Davies Ndumiso Sibanda
WORKING from home is fast becoming a new normal and with it we are beginning to see disciplinary cases related to employees working from home. For people working from home, the starting point is to distinguish the type of contract they are in because some people are on an employee contract where they are paid a salary at the end of the month, others are providing services and they are paid for the actual work or task they have done.
Employers must be very clear when they get employees to work from home on which of the two types of contracts work is being done under. Where somebody is on an employment contract, he is subject to the employer’s discipline and is expected to give a full day’s work because the employer is paying for eight hours while the employee is working from home.
Employees working from home are subject to discipline by the employer for any misconduct ranging from abuse of Wi-Fi, switching off the phone during working hours so that one is not reachable, leaving your home during working hours for whatever reason.
Arguments such as, I had gone to pick children from school, I had gone to the shops, I had gone to visit a sick relative in hospital and many others are all acts of misconduct unless such activities are part of the agreement to work from.
I have had cases of employees connecting other family members to employer provided Wi-Fi without authority. Giving somebody else employer’s Wi-Fi password is an act of misconduct and the employer is within his rights to discipline such an employee.
I have dealt with numerous cases of such kind and from them it has come clear that organisations that have employees working from home should develop comprehensive working from home policies so as to avoid conflict with workers and costly disciplinary action. Having working from home policy enhances productivity as employees are clear on what can and what cannot be done.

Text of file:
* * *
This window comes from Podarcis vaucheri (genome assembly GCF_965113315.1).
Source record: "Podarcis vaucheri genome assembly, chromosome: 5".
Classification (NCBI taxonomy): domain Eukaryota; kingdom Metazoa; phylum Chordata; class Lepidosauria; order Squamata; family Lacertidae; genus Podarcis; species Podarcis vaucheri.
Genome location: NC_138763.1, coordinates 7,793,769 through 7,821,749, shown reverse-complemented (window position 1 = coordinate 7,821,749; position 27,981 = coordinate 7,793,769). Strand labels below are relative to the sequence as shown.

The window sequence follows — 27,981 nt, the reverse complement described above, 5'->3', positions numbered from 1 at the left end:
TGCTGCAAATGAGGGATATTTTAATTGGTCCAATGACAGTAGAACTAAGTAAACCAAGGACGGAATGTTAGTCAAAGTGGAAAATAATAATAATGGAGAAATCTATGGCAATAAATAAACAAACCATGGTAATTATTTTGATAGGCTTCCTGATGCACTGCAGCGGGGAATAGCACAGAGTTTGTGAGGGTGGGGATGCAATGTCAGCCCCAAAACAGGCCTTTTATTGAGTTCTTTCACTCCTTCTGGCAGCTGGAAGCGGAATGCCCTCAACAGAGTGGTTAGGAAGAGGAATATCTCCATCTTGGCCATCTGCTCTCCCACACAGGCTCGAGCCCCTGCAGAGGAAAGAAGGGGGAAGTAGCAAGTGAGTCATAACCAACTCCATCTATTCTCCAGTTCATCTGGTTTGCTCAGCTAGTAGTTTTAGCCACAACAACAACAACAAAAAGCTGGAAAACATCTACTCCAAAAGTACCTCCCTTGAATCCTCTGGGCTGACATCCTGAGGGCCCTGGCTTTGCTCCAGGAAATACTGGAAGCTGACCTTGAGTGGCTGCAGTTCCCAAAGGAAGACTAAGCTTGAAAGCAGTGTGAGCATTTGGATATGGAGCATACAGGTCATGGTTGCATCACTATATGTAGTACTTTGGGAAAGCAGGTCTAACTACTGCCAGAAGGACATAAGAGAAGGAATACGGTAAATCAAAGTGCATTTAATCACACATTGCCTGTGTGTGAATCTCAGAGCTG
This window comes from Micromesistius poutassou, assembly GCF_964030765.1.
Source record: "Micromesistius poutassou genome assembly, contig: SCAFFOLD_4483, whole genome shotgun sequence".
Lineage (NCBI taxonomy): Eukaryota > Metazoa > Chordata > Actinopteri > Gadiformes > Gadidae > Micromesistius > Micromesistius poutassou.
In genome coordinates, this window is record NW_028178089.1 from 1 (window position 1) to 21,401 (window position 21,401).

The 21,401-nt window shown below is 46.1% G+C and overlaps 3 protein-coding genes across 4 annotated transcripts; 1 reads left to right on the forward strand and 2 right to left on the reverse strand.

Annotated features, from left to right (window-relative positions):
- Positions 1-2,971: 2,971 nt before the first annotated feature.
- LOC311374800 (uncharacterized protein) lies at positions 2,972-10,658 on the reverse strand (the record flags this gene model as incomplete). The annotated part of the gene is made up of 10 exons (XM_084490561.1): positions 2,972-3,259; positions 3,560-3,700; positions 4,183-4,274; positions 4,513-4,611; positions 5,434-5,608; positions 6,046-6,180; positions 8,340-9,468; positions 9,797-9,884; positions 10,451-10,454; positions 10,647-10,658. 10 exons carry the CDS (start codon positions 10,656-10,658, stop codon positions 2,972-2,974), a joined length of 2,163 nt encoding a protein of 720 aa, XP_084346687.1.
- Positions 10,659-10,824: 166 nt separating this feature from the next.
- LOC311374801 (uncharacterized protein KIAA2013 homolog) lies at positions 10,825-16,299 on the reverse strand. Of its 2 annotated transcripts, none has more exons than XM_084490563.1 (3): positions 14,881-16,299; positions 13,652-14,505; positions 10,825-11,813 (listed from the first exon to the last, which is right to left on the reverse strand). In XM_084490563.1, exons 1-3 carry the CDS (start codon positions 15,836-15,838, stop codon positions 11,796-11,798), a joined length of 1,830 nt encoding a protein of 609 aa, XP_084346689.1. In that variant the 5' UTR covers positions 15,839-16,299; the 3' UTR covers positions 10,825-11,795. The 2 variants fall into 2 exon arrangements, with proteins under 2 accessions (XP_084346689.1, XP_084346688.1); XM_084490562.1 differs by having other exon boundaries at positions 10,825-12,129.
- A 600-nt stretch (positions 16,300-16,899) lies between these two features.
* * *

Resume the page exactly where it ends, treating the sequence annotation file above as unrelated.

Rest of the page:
Where employees are working from home, the working from home policy should be clear on how the employee will be compensated for the space occupied by the desk the employee works from at home and who provides the desk. While the issue of the desk and chair might look very trivial, those do occupy space, which the employee would have used for other things and as such it makes sense to agree on whether he’s going to be compensated or not.
In a number of cases, workers have rejected chairs and desks and opted for laptops and tablets thus eliminating the issue of the desk and chair.
There has also been conflict over the fact that while doing the employer’s work, electricity is consumed by the laptop, telephone, cellphone, Wi-Fi and other electronic gadgets the employee may be using, which employees expect compensation for.
Some employers have paid for those and others have loosened the working from home in lieu of the employee handling those. It is still new area where there is no settled practice.
We also have a case of employers terminating employees when Covid-19 set in but with the loosening of the lockdown, employers have gone to former employees and asked them to perform certain tasks so as to be paid on a task completion basis, which means at the end of the month or on submission of the product or completion of a service, the individual raises an invoice to be paid as a service provider.
This category of people cannot be disciplined using the code of conduct but their contract can only be terminated in cases of breach and the former employees are free to take up jobs from anybody while doing your work.
In conclusion, working from home has so many dynamics that can only be addressed through crafting an effective working from home policy that ensures that people work and are disciplined.
There is also a need to do a cost-based analysis and decide whether work from home will be done by employees or service providers.
Davies Ndumiso Sibanda can be contacted on: email: [email protected]